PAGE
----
The aforementioned economic climate and ailing manufacturing sector were critical challenges gripping Ontario and neglected by this government. To be sure, this government did introduce business friendly measures in acting to reduce corporate income tax rates and in phasing out the job killing capital tax. The global economic slowdown and protracted challenges in the United States, as well as the higher Canadian dollar undermining the competitiveness of our exports, are not the blunder of the McGuinty government.
Unfortunately, McGuinty leaves Ontario’s economy in far worse shape than when he inherited it. As Kelly McParland astutely notes, “the manufacturing base has eroded and the province that was once considered the mighty engine of Canadian prosperity now pockets over $3 billion in equalization payments, a “have not” province that needs outside help just to get by.” (Kelly McParland, “McGuinty quits after nine years as premier, leaving his party to peer over the edge”, National Post, Full Comment, October 15, 2012) This stark reality comes on top of a “$14.4 billion deficit” to which Dwight Duncan owned up to just hours before McGuinty’s resignation.
It was in his latest confrontation with the teachers stemming from his stern decision to rein in the deficit that McGuinty overplayed his hand, and sowed the seeds of his political demise. It was courageous for him to somewhat reverse what had often become too cozy a relationship with public sector unions such as the Working Families Coalition, who made him a beneficiary of their ad campaign against the Ontario PC party.
Indeed, while a wage freeze for teachers and public sector workers was arguably in order given the financial landscape, this government’s maneuver to impose contracts and strip unions of their collective bargaining rights was tantamount to a declaration of war, especially with these most previous stalwart allies. Not only was it an act of political stupidity on the government’s part, it demonstrated bad faith with a key constituency that had helped it garner power three consecutive times.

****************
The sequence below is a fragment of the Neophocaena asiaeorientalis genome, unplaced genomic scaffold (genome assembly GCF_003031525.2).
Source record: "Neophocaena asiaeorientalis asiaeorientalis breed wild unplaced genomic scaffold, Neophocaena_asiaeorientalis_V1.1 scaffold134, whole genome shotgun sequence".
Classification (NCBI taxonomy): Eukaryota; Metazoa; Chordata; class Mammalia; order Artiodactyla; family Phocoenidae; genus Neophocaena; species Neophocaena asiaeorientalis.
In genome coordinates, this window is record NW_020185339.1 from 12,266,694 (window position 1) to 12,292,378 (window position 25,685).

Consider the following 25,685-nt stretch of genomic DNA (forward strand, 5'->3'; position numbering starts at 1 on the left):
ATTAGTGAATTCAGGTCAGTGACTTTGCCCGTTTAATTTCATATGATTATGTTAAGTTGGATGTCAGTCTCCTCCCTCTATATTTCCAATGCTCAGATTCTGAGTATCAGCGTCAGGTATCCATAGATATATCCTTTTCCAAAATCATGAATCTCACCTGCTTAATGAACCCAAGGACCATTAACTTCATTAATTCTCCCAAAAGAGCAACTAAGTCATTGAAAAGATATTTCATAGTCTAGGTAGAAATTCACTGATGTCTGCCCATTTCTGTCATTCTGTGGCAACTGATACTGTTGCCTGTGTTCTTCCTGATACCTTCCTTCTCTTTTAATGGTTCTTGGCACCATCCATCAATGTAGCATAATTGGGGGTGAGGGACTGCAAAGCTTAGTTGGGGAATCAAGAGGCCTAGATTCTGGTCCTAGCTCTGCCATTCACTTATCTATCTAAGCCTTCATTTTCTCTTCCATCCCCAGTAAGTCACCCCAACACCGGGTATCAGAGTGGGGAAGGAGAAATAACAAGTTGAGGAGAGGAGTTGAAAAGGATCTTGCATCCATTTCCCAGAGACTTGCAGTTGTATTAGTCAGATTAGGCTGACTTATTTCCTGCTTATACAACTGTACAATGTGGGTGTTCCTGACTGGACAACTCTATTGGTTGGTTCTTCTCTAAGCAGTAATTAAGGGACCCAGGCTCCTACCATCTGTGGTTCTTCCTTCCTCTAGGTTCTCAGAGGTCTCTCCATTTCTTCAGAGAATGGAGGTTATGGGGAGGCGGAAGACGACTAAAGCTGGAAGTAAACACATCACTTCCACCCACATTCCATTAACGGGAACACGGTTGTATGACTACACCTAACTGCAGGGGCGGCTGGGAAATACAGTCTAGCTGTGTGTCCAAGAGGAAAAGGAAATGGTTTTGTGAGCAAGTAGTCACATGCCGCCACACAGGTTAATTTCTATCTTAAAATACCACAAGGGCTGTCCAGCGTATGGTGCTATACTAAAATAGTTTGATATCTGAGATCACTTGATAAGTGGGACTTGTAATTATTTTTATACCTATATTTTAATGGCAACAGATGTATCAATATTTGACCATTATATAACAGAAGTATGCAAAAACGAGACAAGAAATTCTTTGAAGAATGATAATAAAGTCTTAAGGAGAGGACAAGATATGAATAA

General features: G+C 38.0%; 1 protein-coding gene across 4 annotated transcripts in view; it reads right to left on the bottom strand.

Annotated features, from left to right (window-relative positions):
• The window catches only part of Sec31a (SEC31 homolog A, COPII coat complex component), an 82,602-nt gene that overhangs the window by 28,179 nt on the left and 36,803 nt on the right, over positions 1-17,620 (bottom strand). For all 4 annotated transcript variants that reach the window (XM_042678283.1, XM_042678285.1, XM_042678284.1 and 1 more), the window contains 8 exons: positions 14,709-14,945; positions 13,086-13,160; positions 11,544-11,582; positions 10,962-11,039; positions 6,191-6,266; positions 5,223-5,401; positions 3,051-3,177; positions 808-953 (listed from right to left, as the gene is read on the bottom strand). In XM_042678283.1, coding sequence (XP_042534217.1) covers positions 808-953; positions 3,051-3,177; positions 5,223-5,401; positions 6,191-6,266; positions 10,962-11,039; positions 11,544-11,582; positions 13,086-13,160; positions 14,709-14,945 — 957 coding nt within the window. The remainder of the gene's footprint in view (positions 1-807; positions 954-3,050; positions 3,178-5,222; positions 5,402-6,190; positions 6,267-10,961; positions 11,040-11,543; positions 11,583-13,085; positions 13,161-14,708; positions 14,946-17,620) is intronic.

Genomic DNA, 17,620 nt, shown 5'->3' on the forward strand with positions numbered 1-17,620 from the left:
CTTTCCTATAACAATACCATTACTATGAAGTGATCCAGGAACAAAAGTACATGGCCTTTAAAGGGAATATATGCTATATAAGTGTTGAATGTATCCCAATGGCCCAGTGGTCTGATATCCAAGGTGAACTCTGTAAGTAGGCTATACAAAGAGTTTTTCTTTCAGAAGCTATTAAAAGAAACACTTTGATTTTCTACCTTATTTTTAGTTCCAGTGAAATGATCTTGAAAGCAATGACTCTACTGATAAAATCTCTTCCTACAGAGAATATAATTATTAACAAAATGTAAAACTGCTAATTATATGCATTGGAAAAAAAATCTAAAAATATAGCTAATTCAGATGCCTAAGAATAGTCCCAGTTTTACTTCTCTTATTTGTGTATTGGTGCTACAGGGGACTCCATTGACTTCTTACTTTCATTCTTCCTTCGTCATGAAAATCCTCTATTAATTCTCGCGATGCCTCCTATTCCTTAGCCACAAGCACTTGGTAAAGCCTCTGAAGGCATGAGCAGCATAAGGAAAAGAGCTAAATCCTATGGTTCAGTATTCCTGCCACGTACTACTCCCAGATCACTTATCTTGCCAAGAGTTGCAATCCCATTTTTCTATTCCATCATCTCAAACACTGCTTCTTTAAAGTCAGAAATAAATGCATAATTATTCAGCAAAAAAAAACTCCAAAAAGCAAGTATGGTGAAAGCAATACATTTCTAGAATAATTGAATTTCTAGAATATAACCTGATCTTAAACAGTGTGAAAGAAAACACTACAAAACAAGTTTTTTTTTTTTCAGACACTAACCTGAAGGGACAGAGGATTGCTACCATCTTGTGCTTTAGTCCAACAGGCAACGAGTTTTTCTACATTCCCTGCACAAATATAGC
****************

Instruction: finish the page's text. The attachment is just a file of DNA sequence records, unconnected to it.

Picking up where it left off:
The final straw for McGuinty came just last week with the ongoing taint of scandal, this time with respect to a decision to scrap two gas fired plants in Mississauga and Oakville which was made during the last election campaign. The cost of cancellation greatly exceeded initial estimates, and it was revealed on “Friday when 20,000 more documents were released, despite the government already promised that there was nothing else to show.” (Matt Gurney, “After nine years, McGuinty saw a mistake he couldn’t aww-shucks away”, National Post, Full Comment, October 15, 2012) Misleading both the legislature and Ontarians is a grave error for which McGuinty would have an uphill battle surviving.
In the end, the crumbling economy, public sector battles and the stench of scandal were becoming for Dalton McGuinty a political death by a thousand cuts. He made the wise choice in tendering his resignation while public affection for his fundamental decency remains, rather than face the slings and arrows of what would have been an agonizing, indefinite mandate, one which would have ended in certain defeat.
Though he leaves political demons behind, McGuinty will be remembered as an upright politician, and a fiduciary of the public interest. One always sensed that for him, public service served a higher purpose, and the narcissism emblematic of many in politics today never characterized him.
Unfortunately, his incessant desire to do right impeded his ability to sufficiently tackle Ontario’s most pressing economic challenges, to rein in incompetent ministers and allegations of scandal, and made him a sworn enemy of previous stalwart allies. It is an irony that McGuinty can posthumously learn his most valuable political lesson from his old nemesis and predecessor, Mike Harris; the old Machiavellian adage that there are indeed times when it is more important to be respected than loved.
Jeremy Richler has completed an MA in Political Science and an LL.B. He is a member in good standing with the Law Society of Upper Canada.